2 years ago1,000+ Views

"What are we so scared of?"

It's not an easy question to answer. Last June Gawker wrote about the leaked emails between Sony and Marvel which outlined the character traits Spider-Man would have. One thing was very clear: neither company would approve of a nonwhite Peter Parker, nor would they green light a homosexual version of the character. Taking that into consideration, it's unlikely that they'd agree to a pansexual version either.

"We're scared of things that aren't us,"

Garfield told Mic. "Love is love. Skin is skin. Flesh is flesh. We're all wrapped in the same thing. I have no preference." This sentiment sounds incredibly similar to the definition of the word pansexual (Via Google):
"Not limited in sexual choice with regard to biological sex, gender, or gender identity."
It's amazing to hear this kind of positive news from one of the actors, but the leaked emails indicate that this kind of discussion just isn't happening among the people who are actually empowered to make these kinds of decisions.

So, just what ARE we so scared of?

At this point, it seems like people will see a Spider-Man movie no matter what. That's not a bad thing! The character is incredible, and the story about redemption and responsibility is one that so many people can relate to. Does it really matter if the person behind the mask doesn't look like the Peter Parker we're used to?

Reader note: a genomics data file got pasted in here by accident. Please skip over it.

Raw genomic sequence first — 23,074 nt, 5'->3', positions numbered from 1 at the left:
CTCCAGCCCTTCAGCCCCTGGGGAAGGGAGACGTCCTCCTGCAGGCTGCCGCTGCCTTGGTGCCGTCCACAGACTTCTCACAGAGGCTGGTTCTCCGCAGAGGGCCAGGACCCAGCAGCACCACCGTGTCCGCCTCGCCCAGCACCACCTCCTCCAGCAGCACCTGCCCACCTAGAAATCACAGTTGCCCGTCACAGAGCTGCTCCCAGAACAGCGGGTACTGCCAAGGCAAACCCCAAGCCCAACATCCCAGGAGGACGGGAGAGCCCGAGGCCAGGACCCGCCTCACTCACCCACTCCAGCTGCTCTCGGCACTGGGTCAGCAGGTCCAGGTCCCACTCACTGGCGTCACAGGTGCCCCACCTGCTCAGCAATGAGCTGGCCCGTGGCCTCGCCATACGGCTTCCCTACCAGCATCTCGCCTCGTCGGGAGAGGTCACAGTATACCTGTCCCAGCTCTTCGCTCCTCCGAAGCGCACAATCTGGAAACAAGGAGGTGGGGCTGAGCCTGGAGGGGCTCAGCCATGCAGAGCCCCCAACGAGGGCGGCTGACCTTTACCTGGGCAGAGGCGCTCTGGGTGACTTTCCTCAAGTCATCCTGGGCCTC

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@jibarito @VeronicaArtino @ xxchicharitoxx @InPlainSight @rodiziketan what do you think about this? Would you be interested in seeing a version of Spider-Man that's pansexual?
@shannonl5 I think it's really important that people growning up should be able to see superheros as accessible to them, and what we have today is kinda Caucasian hetrosexual and usually male dominated group....I know it shouldn't be that way....all for diversity, either in new characters or the reinvention of existing ones.
I feel like they've already changed his character to fit in, and have barely done anything with it. Changing it over and over again would turn fans away from the character, in my personal opinion.
@jibarito what you're saying makes sense. I personally would like to either see a new character with this identity, or more emphasis placed on characters who have already been written that way. Mystique for example is canonically bisexual (as was Wolverine in a comic au...) but that aspect of their lives was pretty much ignored in the films. I think what Garfield was trying to say (and I could be mistaken, obviously I don't know him lol) was that there's not any good reason why a character as big as Spider-Man hasn't been depicted this way. Since there's so much nostalgia attached to the character maybe it does make more sense to start fresh instead
@shannonl5 true, I can see and understand that aspect of it as well